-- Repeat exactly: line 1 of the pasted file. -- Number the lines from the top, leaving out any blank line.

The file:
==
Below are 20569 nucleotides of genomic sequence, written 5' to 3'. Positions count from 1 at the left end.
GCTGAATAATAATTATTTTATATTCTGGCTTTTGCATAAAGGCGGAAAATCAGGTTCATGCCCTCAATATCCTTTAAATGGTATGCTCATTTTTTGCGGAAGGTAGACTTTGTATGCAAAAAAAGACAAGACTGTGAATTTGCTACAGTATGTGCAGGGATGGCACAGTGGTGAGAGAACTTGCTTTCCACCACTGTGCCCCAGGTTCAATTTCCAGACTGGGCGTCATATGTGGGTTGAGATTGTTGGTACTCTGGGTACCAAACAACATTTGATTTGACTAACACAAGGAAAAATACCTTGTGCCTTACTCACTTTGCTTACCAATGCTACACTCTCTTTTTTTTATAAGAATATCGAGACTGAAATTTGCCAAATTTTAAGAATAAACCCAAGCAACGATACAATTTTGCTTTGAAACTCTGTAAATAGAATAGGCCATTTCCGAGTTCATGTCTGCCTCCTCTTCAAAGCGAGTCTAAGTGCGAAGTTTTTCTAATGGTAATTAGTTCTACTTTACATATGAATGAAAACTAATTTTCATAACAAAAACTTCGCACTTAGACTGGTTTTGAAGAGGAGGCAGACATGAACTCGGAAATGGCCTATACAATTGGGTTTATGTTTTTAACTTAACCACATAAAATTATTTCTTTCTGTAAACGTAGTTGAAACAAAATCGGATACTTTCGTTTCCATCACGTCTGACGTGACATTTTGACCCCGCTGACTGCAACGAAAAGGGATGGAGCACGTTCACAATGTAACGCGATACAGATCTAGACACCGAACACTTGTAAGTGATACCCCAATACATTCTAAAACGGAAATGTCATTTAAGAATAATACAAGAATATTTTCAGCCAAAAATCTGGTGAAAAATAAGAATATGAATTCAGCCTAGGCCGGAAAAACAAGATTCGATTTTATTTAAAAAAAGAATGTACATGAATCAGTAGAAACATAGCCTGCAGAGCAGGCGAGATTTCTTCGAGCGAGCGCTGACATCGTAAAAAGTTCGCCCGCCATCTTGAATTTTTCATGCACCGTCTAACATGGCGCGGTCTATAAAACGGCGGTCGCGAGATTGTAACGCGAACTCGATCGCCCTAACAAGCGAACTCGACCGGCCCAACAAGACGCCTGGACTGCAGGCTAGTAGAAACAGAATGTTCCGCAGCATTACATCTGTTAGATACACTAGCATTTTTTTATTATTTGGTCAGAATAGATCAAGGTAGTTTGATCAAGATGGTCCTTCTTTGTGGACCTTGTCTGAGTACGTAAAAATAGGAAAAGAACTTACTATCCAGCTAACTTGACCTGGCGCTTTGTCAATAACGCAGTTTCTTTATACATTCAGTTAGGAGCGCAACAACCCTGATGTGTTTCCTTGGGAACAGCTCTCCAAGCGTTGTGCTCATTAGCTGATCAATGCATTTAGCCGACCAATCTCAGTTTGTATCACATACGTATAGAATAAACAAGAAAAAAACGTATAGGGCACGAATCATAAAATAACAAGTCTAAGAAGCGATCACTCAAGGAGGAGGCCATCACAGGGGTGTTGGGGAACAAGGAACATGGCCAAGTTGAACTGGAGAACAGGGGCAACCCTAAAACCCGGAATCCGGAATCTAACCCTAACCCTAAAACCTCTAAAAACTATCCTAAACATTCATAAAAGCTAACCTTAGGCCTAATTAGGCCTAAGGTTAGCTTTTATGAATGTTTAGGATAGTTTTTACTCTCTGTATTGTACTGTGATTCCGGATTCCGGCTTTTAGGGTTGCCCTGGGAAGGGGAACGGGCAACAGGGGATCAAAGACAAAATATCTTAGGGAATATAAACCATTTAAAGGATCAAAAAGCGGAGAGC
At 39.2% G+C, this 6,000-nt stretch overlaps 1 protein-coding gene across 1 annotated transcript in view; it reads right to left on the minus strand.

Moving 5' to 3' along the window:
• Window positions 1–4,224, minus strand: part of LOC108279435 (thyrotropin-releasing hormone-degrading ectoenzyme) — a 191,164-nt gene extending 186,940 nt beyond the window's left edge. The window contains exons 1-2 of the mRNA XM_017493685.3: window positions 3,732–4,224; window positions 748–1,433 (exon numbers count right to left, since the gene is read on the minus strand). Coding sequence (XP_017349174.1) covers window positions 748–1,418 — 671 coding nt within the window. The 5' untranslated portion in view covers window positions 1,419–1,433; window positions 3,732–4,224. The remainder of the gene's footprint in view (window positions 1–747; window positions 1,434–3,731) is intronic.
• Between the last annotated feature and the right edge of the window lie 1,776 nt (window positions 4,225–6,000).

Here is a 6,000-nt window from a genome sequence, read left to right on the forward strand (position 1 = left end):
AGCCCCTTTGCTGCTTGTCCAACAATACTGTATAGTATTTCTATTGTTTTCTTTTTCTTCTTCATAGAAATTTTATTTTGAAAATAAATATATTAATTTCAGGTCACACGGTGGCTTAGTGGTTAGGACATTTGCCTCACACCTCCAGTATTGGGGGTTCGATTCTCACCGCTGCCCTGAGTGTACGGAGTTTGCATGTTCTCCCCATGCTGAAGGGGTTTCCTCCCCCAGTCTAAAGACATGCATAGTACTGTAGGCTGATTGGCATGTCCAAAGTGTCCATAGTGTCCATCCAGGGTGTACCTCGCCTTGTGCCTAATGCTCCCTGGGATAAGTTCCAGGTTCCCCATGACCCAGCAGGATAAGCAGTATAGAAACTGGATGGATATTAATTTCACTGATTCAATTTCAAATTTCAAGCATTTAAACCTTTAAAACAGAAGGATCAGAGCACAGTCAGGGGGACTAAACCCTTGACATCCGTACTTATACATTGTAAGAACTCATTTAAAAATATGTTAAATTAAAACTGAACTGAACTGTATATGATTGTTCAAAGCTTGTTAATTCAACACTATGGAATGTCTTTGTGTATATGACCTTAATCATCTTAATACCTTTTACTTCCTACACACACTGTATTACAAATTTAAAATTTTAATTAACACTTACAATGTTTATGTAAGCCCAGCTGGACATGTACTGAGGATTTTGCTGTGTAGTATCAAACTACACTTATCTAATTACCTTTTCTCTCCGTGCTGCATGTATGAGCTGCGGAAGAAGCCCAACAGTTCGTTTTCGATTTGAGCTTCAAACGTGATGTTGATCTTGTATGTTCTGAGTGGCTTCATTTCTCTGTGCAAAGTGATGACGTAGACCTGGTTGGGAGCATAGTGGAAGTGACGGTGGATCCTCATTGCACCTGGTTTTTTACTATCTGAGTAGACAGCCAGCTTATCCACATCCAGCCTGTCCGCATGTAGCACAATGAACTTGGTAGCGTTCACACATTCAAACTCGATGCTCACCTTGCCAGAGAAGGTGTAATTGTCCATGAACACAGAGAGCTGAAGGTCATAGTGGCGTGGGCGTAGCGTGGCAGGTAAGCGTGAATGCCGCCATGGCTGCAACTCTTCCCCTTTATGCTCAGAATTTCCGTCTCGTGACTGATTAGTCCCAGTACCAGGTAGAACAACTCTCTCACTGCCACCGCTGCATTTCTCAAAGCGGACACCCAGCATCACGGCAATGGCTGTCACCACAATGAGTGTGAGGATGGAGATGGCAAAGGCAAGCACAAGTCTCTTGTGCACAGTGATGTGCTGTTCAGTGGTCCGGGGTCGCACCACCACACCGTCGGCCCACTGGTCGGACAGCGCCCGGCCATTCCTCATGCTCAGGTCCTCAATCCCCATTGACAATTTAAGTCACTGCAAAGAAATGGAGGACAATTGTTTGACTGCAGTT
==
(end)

Below are 20569 nucleotides of genomic sequence, written 5' to 3'. Positions count from 1 at the left end.